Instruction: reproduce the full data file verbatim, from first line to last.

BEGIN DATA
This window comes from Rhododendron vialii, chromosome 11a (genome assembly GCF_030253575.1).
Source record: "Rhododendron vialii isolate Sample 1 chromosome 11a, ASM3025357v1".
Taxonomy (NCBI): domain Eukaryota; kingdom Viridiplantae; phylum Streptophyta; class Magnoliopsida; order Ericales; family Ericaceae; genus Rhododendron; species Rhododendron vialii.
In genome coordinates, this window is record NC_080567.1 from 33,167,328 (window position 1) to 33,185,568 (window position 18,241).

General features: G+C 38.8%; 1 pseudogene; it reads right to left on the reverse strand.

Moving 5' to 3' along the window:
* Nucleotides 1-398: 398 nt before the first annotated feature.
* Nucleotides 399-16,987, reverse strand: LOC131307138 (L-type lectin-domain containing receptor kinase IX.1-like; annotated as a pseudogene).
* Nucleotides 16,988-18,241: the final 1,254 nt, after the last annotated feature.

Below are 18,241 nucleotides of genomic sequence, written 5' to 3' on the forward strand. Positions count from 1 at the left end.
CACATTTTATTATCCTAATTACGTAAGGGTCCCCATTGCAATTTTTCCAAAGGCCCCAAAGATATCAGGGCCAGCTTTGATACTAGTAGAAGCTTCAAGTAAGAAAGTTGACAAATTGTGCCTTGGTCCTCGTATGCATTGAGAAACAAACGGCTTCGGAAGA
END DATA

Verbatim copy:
This window comes from Rhododendron vialii, chromosome 11a (genome assembly GCF_030253575.1).
Source record: "Rhododendron vialii isolate Sample 1 chromosome 11a, ASM3025357v1".
Taxonomy (NCBI): domain Eukaryota; kingdom Viridiplantae; phylum Streptophyta; class Magnoliopsida; order Ericales; family Ericaceae; genus Rhododendron; species Rhododendron vialii.
In genome coordinates, this window is record NC_080567.1 from 33,167,328 (window position 1) to 33,185,568 (window position 18,241).

General features: G+C 38.8%; 1 pseudogene; it reads right to left on the reverse strand.

Moving 5' to 3' along the window:
* Nucleotides 1-398: 398 nt before the first annotated feature.
* Nucleotides 399-16,987, reverse strand: LOC131307138 (L-type lectin-domain containing receptor kinase IX.1-like; annotated as a pseudogene).
* Nucleotides 16,988-18,241: the final 1,254 nt, after the last annotated feature.

Below are 18,241 nucleotides of genomic sequence, written 5' to 3' on the forward strand. Positions count from 1 at the left end.
CACATTTTATTATCCTAATTACGTAAGGGTCCCCATTGCAATTTTTCCAAAGGCCCCAAAGATATCAGGGCCAGCTTTGATACTAGTAGAAGCTTCAAGTAAGAAAGTTGACAAATTGTGCCTTGGTCCTCGTATGCATTGAGAAACAAACGGCTTCGGAAGA